José Manuel Barroso, the former head of the European Commission, says policymakers are in danger of letting Greece slip out of the euro as ministers signal Athens is ready to compromise

European policymakers must stop “waiting for an accident” to happen in Greece and work towards a deal with Athens to avoid the country’s exit from the eurozone, the former head of the European Commission has warned.

José Manuel Barroso, who led the EC for a decade, said that politicians had taken “too long” to find a solution, which had left Greece in danger of defaulting on its debt.

“Sometimes I get the impression that people are waiting for an accident so that they can really focus [on] avoiding a bigger disaster. It’s too long this time that has been taken to find a solution. I believe it’s important now to find that solution.”

Mr Barroso has previously warned that a Greek exit could trigger the start of disintegration of the euro. “It breaks a taboo and sets a precedent,” he said in April.

Mr Barroso said: “It will certainly be negative for Greece and the euro area if there is a default or if there is a Grexit. But I believe that a solution can still be found.”

Greece will remain in focus this week as the cash-strapped government scrambles to pay back €304m (£218m) due to the International Monetary Fund (IMF) on June 5.

Alexis Tsipras, Greece’s prime minister is due to hold talks with German Chancellor Angela Merkel and Francois Hollande, the French president on Sunday night as part of ongoing efforts to secure Greece’s future in the 19 nation bloc, according to the ANA news agency.

Giorgos Stathakis, minister of economy, infrastructure, shipping and tourism, said on Sunday that he expected a “technical solution” to be found with Greece’s creditors “in a few days.” Mr Stathakis has said the country will avoid a default this week, insisting that the cash-strapped government would meet its June 5 repayment.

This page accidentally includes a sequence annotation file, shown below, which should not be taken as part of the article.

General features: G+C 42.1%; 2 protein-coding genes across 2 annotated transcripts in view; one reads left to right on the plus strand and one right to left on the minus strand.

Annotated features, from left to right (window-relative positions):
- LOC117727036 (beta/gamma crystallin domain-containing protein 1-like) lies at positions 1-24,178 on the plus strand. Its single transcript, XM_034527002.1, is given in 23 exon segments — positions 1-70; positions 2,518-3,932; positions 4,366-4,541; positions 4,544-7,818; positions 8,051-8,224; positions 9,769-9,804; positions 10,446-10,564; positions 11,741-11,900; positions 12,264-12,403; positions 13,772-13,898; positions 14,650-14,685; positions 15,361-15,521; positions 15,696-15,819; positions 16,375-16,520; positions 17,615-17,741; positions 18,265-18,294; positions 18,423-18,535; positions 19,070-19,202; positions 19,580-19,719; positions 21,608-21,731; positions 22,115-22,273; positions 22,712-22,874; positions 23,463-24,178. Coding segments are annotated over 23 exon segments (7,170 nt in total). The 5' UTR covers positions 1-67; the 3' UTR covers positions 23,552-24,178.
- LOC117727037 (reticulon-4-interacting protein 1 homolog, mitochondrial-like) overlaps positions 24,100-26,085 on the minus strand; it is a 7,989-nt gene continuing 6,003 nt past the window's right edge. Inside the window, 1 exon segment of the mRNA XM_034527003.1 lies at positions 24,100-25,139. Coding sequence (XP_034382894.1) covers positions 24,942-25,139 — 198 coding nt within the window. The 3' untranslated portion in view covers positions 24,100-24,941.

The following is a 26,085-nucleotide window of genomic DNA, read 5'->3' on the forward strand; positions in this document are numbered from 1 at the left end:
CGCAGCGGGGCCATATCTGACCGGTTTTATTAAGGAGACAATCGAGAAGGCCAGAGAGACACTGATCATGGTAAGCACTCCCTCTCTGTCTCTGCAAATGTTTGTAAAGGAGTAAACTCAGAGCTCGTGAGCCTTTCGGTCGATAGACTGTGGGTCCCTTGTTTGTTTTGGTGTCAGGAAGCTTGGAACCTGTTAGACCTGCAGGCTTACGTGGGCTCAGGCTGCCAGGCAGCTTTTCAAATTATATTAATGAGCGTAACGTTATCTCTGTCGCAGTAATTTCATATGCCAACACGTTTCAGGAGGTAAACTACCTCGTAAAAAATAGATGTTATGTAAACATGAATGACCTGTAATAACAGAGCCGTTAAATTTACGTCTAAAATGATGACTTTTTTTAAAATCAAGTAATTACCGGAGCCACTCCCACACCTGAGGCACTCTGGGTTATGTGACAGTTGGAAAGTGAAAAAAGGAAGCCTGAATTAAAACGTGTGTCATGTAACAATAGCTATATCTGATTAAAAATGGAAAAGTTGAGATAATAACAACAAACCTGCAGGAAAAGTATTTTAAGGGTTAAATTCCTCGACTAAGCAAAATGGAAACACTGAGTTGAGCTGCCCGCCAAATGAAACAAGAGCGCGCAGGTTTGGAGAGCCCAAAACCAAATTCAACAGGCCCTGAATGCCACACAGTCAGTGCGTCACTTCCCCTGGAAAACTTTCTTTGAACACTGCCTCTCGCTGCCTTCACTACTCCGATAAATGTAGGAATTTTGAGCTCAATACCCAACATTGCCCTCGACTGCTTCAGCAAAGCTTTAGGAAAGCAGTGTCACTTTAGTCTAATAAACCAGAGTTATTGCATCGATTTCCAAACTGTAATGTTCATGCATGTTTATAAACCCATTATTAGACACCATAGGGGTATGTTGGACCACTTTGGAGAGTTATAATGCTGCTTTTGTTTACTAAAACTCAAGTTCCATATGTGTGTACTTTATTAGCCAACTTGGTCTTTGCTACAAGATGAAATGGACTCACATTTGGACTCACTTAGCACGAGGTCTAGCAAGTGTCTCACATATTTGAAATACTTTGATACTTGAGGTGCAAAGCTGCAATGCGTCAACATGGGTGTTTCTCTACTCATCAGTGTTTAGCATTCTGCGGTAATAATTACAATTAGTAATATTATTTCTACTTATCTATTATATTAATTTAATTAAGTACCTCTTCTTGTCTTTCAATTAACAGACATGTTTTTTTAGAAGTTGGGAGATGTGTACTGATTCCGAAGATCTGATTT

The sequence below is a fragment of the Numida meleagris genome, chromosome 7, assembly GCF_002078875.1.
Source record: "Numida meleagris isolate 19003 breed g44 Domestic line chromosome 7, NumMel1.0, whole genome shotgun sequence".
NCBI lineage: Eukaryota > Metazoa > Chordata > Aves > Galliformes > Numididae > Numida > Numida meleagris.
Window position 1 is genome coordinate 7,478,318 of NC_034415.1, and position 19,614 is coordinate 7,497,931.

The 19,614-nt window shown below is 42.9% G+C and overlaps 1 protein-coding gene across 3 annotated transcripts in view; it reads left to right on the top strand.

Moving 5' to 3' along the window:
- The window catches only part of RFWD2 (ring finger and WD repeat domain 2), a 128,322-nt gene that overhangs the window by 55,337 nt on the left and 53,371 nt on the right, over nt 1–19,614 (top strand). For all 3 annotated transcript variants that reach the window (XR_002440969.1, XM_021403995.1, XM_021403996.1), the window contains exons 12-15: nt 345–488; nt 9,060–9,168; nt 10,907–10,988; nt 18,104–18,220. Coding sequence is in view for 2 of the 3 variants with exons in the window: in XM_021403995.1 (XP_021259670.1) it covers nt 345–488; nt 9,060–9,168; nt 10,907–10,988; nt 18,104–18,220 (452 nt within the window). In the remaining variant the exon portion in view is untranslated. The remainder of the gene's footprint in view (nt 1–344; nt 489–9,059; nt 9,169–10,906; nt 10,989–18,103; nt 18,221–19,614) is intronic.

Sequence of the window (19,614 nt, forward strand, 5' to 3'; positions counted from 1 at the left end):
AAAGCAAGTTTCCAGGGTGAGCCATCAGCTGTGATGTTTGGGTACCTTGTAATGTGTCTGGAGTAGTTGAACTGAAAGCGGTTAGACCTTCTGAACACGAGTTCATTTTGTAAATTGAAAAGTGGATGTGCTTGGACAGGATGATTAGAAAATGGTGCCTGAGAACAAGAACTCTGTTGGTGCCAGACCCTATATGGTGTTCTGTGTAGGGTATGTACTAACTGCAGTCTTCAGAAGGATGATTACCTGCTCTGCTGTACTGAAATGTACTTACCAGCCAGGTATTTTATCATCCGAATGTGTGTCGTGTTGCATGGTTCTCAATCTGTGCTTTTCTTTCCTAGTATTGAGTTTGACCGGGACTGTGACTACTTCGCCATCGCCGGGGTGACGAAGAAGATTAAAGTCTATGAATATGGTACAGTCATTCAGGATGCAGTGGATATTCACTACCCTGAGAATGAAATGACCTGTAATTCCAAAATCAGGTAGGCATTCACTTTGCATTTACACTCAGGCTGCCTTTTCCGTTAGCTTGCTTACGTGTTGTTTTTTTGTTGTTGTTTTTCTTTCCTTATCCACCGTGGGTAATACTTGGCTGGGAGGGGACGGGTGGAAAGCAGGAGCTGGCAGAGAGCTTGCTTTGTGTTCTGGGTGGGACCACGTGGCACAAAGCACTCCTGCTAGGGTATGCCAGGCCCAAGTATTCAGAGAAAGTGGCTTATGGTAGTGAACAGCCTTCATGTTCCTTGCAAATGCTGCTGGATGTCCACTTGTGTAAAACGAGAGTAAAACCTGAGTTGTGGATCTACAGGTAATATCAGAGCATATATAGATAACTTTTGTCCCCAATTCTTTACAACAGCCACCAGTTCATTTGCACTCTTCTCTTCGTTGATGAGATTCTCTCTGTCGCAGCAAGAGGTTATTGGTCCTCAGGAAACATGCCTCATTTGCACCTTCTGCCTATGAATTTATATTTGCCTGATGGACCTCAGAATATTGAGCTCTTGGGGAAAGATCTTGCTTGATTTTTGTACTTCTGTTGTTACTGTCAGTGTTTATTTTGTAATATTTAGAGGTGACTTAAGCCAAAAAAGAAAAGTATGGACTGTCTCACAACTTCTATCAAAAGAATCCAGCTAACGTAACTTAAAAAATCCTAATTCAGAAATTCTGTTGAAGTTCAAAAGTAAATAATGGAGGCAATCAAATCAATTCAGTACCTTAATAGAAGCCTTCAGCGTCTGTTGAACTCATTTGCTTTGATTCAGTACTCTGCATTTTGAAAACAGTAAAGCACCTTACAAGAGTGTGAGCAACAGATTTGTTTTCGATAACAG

Yanis Varoufakis, Greece’s finance minister, said restructuring the country’s massive debt pile would help the country to escape the “vortex” of a self-reinforcing crisis of debt and recession.

Yanis Varoufakis, Greece’s finance minister, is seeking a fresh 30-year loan from the eurozone’s rescue fund to replace debt held by the ECB. He toldGreek newspaper Avghi that the government was lobbying for a low interest loan from the European Stability Mechanism (ESM) with similar terms to its existing €133bn loan.

He said the government wanted a “combination of debt restructuring, investment injections and reforms that go beyond the inhumane practice of cutting pensions, benefits and wages”.

Mr Varoufakis also dismissed rumours that he would resign from the Greek government.

Greece’s ruling party Syriza is waiting for a further €7.2bn in rescue funds that are needed to keep the country afloat.

Ministers have suggested that Greece is ready to make compromises to secure the badly needed cash. “We believe that we can and we must have a solution and a deal within the week,” said Nikos Voutsis, Greece’s interior minister.

Mr Voutsis, who said just a week ago that Greece would not be able toscrape together the €1.6bn due to the IMF this month, told Skai TV: “Some parts of out program could be pushed back by six months or maybe by a year, so that there is some balance.”

The European Central Bank (ECB) will also convene for its regular interest rate meeting this week, where analysts will be listening out for what president Mario Draghi about the situation in Greece.

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